Terrorist attacks such as the one that took place on October 9th in Halle are shocking events: They are unnerving and generally challenge the state of coexistence in a community. Dealing with them is often rather difficult, but possible. What such events can trigger, but do not have to.

This winter, colorful streamers fly above Humboldtstraße, cut-out triangular scraps lined up from house to house or the nearest lantern. The local residents wish to show that their dedication to diversity is much stronger than the right-wing extremist terror which descended upon Paulusviertel on October 9th out of nowhere. Indeed, many people in Halle felt the need to voice their values in such ways for days and weeks afterwards – a reaction that is not only a political statement, but also a testament to the necessity of mutually shared processing of what had unfolded. But where does this urge to take matters into one’s own hands come from?

The ways in which people deal with disturbing events can naturally differ. In this particular context, there are those of Halle’s citizens which have experienced the attack more or less up close. Some of them find their way back into everyday life quite quickly, whilst others cannot shed the queasy feeling inside of them for some time. For those, however, that were directly involved, such as eye-witnesses and relatives of the victims, psychological consequences of a much graver nature may follow.

Photo: Laurin Weger
Precisely defining medical trauma

In the context concerned, traumatic is a term often used to describe the ways in which a respective event affected victims, but also to outline the ways in which it impacted society as a whole. However, the latter is not always entirely correct in a medical sense. “According to the criteria of scientific classification systems, a trauma can only be attested for persons directly involved or connected to the events,” explains Dr. Utz Ullman, head of medical psychology at the Bergmannstrost hospital in Halle. While a general uncertainty was evident among many of the people of Halle in the wake of the attack, trauma would not be the adequate word to use for their condition. Prof. Dr. Bernd Leplow, professor of psychology at MLU does however recognize that “such occurrences may be traumatic for societies used to democratic and constitutional circumstances in a cultural sense.”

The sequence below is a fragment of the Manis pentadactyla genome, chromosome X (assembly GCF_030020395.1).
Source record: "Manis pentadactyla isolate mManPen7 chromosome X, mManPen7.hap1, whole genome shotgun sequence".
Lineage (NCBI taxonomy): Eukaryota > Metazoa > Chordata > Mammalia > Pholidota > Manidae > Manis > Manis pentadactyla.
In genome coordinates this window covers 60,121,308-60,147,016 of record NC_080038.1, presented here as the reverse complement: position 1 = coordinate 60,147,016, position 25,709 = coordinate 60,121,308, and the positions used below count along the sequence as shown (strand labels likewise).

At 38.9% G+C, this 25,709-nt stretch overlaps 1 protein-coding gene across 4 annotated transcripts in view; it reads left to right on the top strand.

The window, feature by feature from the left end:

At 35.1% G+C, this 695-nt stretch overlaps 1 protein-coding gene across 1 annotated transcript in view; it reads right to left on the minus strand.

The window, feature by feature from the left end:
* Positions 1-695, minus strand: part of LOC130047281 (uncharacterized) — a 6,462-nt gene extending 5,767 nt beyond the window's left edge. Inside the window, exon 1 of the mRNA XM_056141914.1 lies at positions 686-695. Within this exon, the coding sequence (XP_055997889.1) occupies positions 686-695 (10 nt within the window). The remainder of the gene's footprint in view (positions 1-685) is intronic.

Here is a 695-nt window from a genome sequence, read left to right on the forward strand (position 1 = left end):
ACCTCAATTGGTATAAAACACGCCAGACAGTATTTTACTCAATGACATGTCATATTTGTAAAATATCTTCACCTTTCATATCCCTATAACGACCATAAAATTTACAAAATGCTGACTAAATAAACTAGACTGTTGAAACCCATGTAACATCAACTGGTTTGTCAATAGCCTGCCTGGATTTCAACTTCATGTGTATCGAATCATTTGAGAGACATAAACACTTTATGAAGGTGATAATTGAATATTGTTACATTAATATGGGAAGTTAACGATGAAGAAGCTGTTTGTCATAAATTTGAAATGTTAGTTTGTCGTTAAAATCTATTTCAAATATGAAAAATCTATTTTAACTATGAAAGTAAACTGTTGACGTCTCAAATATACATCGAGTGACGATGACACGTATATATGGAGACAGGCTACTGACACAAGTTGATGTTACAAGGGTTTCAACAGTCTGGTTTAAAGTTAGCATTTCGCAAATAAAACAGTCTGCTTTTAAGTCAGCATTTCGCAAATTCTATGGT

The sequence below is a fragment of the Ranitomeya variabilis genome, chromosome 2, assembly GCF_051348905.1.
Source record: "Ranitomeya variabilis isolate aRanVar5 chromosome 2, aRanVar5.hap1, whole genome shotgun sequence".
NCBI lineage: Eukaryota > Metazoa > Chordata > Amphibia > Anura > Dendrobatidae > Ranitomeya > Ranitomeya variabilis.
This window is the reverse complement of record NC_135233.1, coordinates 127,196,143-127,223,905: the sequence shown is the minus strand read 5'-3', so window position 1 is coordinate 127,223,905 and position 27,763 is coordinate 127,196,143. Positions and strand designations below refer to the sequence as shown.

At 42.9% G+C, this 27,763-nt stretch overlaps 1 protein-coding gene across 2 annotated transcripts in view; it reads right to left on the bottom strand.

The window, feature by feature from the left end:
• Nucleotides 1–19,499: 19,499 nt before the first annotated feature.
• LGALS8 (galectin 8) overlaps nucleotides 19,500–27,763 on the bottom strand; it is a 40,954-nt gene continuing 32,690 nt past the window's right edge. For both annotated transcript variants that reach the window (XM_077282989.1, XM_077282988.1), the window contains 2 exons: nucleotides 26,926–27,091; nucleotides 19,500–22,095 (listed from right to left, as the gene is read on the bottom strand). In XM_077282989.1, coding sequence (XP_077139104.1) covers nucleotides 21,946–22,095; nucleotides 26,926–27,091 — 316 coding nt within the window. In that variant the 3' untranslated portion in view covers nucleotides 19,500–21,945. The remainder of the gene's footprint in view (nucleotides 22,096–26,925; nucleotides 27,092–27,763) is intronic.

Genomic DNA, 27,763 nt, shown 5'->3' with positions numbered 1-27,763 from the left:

Dr. Utz Ullmann
Photo: Jonas Kyora

In a scientific sense, a trauma is less of a psychological condition, but more of an incident. It is triggered when people find themselves in absolutely unusual situations. “The central moment of a traumatic situation is the loss of control, tied to a feeling of personal dread,” says Ullmann. “Oftentimes, this causes a shock reaction,” he continues. He points out the importance of understanding that this is just “a normal reaction to an unusual situation.” Anxiety, memory gaps and disorientation may be caused by such an exceptional state. Only when these symptoms continue to last for longer periods of time and the person afflicted finds himself unable to properly process them, a pathological and abnormal state can be attested and professional help is needed.

Taking action helps

Initially, automatic handling mechanisms for critical situations are called upon by persons directly and indirectly involved. In general, “sufficient agency to do anything is needed to regain personal stability,” states Ullmann. Prof. Leplow also highlights how important it is to channel “normally free-flowing emotions” into actions. “Otherwise, a stressor will remain active in the brain.” In psychology, a stressor is an impulse preparing people to act. Leplow explains that in traumatic situations, there is a severe activation of stressors that persist without any subsequent action processing them. The inability to act is by itself a stressor.